To be fair, Sheridan inserted a Dutton coin in the shape of Sam Elliott’s majestic Union Army man, Shea Brennan, the former captain of the Buffalo Soldier (a squad of African American soldiers). Brennan was tasked with guiding a group of mostly non-English speaking Germans along the Great Plains. He is in mourning, having left behind a family with smallpox, all of whom died from the viral disease.

Accompanying Brennan Thomas (LaMonica Jarrett), the only African American presence on the series. A former Buffalo soldier, now Brennan’s right-hand man – an optimist toward a pessimist Brennan. War and death have come to them, they are “good” people, which is something the series seems to want to make clear.

Fate introduces the traveling duo and his entourage to the Dutton family, after a skirmish or two that lands them all in a sort of transitional western city where the unarmed are the most vulnerable, yet the gunslingers are often the first to die.

However, any hints of a power struggle between Brennan and Dutton are quickly quelled as the former acquiesces to the latter. For example, at a crossroads, Brennan proposes a longer path that would avoid confrontation with the natives, but the singularly focused Dutton is willing, and perhaps even willing, to risk conflict. A violent showdown with the Native Americans is clearly coming, and so is Winter. Both concerns are raised often. But suffice it to say that the Dutton method wins. The opposite is rarely the case.

Isabel May as Elsa Dutton in “1883”

Paramount +

No matter where an individual’s sociopolitical loyalties lie, a good story requires a clear narrative voice, compelling characters, insightful themes, and conflict that stems from diverse perspectives, and most importantly, empathy. It is a trait that nurtures curiosity, which then opens the door to understanding and more subtle ways of observing the world. “1883” is only a nuance.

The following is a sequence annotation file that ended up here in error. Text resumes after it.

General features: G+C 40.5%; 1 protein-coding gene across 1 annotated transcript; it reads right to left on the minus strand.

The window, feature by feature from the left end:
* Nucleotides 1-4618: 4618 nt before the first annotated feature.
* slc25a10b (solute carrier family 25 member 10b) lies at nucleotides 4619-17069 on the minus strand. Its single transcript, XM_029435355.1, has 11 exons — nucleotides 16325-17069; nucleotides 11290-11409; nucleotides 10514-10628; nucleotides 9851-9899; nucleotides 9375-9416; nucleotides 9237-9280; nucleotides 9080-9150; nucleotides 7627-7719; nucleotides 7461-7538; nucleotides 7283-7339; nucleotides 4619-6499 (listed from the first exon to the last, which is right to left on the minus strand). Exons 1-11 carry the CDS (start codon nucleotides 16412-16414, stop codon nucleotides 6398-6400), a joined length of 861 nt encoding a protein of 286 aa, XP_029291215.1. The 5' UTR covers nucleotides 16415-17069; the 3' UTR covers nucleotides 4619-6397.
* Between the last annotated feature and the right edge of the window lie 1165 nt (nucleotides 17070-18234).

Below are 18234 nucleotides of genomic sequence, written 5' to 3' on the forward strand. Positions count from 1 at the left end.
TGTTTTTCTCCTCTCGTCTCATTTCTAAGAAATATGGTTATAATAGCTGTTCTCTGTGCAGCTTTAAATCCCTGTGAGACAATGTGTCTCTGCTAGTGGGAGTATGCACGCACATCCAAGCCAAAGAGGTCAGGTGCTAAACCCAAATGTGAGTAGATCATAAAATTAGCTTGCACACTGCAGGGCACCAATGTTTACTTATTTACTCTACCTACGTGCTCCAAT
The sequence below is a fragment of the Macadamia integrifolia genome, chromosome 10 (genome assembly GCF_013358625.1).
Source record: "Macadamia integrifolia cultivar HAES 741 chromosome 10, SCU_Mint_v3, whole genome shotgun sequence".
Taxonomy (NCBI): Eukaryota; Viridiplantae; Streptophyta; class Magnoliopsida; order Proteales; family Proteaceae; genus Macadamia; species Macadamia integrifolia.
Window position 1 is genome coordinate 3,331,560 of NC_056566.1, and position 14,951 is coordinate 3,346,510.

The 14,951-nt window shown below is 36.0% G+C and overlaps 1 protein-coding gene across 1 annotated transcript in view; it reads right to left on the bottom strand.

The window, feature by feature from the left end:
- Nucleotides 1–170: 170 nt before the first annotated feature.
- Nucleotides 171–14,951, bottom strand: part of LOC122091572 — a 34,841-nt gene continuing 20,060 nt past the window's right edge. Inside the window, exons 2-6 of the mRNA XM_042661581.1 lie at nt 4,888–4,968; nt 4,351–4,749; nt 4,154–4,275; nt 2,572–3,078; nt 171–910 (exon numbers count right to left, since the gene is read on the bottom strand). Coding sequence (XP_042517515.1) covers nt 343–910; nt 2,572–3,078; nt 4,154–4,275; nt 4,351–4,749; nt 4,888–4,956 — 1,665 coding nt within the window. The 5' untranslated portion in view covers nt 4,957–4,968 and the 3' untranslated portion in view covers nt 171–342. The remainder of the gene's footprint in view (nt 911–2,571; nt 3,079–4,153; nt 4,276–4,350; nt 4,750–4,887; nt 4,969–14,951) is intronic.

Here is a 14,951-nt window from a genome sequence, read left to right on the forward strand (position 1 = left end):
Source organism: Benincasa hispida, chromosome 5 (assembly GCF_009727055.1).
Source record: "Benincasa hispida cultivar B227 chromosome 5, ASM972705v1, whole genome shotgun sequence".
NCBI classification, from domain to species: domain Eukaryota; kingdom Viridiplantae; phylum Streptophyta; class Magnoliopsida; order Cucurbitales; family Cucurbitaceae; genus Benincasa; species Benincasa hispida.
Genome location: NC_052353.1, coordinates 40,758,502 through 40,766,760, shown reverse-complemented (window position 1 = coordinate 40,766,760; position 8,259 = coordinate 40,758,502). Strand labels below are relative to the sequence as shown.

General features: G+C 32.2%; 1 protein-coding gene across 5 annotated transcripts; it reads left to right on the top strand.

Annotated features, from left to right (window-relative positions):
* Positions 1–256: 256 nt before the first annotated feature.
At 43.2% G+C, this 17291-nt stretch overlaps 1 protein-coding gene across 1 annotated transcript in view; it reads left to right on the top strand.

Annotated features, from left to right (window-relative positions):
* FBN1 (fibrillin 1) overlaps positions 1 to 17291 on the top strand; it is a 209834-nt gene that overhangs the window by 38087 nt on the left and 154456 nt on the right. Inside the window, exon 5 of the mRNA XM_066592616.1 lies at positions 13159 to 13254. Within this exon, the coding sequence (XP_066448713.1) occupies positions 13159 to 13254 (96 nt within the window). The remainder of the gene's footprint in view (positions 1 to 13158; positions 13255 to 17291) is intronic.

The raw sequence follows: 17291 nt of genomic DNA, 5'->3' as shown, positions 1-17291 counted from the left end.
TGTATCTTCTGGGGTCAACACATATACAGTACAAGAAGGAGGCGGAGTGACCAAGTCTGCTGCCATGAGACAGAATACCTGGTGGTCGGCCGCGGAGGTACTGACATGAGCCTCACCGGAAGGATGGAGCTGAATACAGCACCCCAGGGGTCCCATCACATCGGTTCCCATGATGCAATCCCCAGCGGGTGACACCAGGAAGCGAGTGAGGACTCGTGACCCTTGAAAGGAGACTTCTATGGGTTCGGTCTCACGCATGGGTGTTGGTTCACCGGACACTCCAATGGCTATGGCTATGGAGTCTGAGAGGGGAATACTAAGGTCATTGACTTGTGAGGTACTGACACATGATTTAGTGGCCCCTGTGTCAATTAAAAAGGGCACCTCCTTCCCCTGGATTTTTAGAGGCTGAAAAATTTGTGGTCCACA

It’s an R-rated “Little House on the Prairie,” although the ’70s and ’80s series, as problematic as it were, dealt with storylines about settler biases and gender inequality more subtly than I’ve been given the credit for. But both are dramatic accounts of a white family’s struggle to build a new life for themselves on the American frontier for the latter half of the nineteenth century, with conservative “family values” still resonating among many Americans today.

It is possible that the development of rural American political ideology can be traced back to James Dutton’s implication of self-reliance. As a middle-aged white man, Dutton, like many of his peers, likely scoffed at government relief programs, especially those that helped newly liberated African Americans, and insisted that his family had endured hardship without aid, making the treacherous journey westward, by planting seeds For the obvious fortune to come a century later, as described in “Yellowstone.”

But the U.S. Congress enacted laws to encourage settlement, including the Homestead Act of 1862, which for hundreds of thousands of predominantly white people meant the benefit of what was a large-scale, if ill-considered, government initiative that led to 50 years. Violent conflict and brutal struggle, leaving the Native Americans at a disadvantage.

For whatever it’s worth, “1883” is serious about crafting it, thanks to Sheridan’s writing and the performances of his cast, particularly real-life couple Tim McGraw and Faith Hill as James and Margaret Dutton. They are a family that works on mutual respect and affection, and they rely on their devotion to each other to see them through the daily experiences of early settling life.

A stray narration by Dutton’s daughter Elsa is sprayed throughout each episode.

“How ruthless and indifferent this world can be,” she says in a seemingly disparaging Southern tie. “The world does not care if you die. It will not listen to your screams. When I meet God, I will be the first to ask: Why would we make a world with such wonders and fill it with monsters?”

It is not clear who you think the “monsters” are.

“If a feeling can be described, it is how it felt,” she says. “The whole world felt it was possible and I’m ready for it.”

Native Americans, as well as formerly enslaved Americans, may have felt the same way.

In the end, her naivety began to falter.

The series’ special, Scarlett O’Hara, Elsa testifies about events that actually happened. In the end, the episodes will catch up with the deadly confrontation with the natives that was filmed in the first minutes of the first episode. And how it ends, before turning back to tell the story of the past when the Duttons began their journey, will likely be answered.

Today’s America grew out of the many battles fought, lives lost, cultures overrun, lands claimed, treaties ended, all as a result of Western expansion that many believed was sacred and predestined. The stories of those who sought a better future certainly deserved to be told; The problem is that it was chronically patchy. And in what has been described as a global historical account, as the statues and monuments of racism, colonialism, and legacies of injustice continue to fall across the globe, “1883” feels like a chain in time.

Grade: D +

“1883” launches with its two-episode premiere on Sunday, December 19, on Paramount+.

Participation: Stay up-to-date with the latest movies and TV news! Subscribe to our email newsletters here.

Leave a Comment